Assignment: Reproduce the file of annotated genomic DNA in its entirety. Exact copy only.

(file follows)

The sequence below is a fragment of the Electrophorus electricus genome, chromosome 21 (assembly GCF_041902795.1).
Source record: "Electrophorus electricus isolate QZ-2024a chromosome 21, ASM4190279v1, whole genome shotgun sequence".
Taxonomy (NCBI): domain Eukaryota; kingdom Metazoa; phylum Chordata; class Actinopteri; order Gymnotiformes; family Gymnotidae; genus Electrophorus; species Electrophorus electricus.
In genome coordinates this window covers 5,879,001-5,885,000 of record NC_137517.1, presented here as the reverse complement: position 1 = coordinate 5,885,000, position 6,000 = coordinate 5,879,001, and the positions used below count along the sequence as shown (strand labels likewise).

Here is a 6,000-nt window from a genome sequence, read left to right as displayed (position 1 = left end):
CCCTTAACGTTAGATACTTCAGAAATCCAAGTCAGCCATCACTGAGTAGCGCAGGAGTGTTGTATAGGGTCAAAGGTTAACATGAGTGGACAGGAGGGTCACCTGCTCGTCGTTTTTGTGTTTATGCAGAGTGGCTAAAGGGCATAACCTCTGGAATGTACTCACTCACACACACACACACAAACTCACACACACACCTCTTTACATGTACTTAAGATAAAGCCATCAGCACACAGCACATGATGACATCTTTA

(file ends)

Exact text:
The sequence below is a fragment of the Electrophorus electricus genome, chromosome 21 (assembly GCF_041902795.1).
Source record: "Electrophorus electricus isolate QZ-2024a chromosome 21, ASM4190279v1, whole genome shotgun sequence".
Taxonomy (NCBI): domain Eukaryota; kingdom Metazoa; phylum Chordata; class Actinopteri; order Gymnotiformes; family Gymnotidae; genus Electrophorus; species Electrophorus electricus.
In genome coordinates this window covers 5,879,001-5,885,000 of record NC_137517.1, presented here as the reverse complement: position 1 = coordinate 5,885,000, position 6,000 = coordinate 5,879,001, and the positions used below count along the sequence as shown (strand labels likewise).

Here is a 6,000-nt window from a genome sequence, read left to right as displayed (position 1 = left end):
CCCTTAACGTTAGATACTTCAGAAATCCAAGTCAGCCATCACTGAGTAGCGCAGGAGTGTTGTATAGGGTCAAAGGTTAACATGAGTGGACAGGAGGGTCACCTGCTCGTCGTTTTTGTGTTTATGCAGAGTGGCTAAAGGGCATAACCTCTGGAATGTACTCACTCACACACACACACACAAACTCACACACACACCTCTTTACATGTACTTAAGATAAAGCCATCAGCACACAGCACATGATGACATCTTTA